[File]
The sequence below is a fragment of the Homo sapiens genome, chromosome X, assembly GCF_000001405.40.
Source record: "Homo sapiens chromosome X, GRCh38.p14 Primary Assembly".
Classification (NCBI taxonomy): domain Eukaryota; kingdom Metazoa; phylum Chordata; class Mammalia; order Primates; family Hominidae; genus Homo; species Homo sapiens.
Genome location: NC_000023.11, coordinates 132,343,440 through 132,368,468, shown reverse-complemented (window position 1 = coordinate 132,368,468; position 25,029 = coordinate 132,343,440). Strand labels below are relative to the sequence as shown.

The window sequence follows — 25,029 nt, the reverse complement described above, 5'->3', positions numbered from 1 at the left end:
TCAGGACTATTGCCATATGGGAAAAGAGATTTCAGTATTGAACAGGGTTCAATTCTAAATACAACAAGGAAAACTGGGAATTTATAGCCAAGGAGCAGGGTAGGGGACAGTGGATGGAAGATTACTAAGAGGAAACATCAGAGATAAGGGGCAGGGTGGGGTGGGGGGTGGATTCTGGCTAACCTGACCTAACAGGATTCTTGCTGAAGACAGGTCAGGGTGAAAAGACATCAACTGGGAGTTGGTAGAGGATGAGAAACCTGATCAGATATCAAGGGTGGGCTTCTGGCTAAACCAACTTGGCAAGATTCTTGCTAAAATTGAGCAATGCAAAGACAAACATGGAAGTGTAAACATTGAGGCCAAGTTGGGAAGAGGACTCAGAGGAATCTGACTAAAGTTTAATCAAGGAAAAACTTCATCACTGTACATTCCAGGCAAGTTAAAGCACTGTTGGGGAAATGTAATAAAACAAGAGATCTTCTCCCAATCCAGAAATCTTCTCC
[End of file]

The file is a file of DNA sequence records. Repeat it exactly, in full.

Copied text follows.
The sequence below is a fragment of the Homo sapiens genome, chromosome X, assembly GCF_000001405.40.
Source record: "Homo sapiens chromosome X, GRCh38.p14 Primary Assembly".
Classification (NCBI taxonomy): domain Eukaryota; kingdom Metazoa; phylum Chordata; class Mammalia; order Primates; family Hominidae; genus Homo; species Homo sapiens.
Genome location: NC_000023.11, coordinates 132,343,440 through 132,368,468, shown reverse-complemented (window position 1 = coordinate 132,368,468; position 25,029 = coordinate 132,343,440). Strand labels below are relative to the sequence as shown.

The window sequence follows — 25,029 nt, the reverse complement described above, 5'->3', positions numbered from 1 at the left end:
TCAGGACTATTGCCATATGGGAAAAGAGATTTCAGTATTGAACAGGGTTCAATTCTAAATACAACAAGGAAAACTGGGAATTTATAGCCAAGGAGCAGGGTAGGGGACAGTGGATGGAAGATTACTAAGAGGAAACATCAGAGATAAGGGGCAGGGTGGGGTGGGGGGTGGATTCTGGCTAACCTGACCTAACAGGATTCTTGCTGAAGACAGGTCAGGGTGAAAAGACATCAACTGGGAGTTGGTAGAGGATGAGAAACCTGATCAGATATCAAGGGTGGGCTTCTGGCTAAACCAACTTGGCAAGATTCTTGCTAAAATTGAGCAATGCAAAGACAAACATGGAAGTGTAAACATTGAGGCCAAGTTGGGAAGAGGACTCAGAGGAATCTGACTAAAGTTTAATCAAGGAAAAACTTCATCACTGTACATTCCAGGCAAGTTAAAGCACTGTTGGGGAAATGTAATAAAACAAGAGATCTTCTCCCAATCCAGAAATCTTCTCC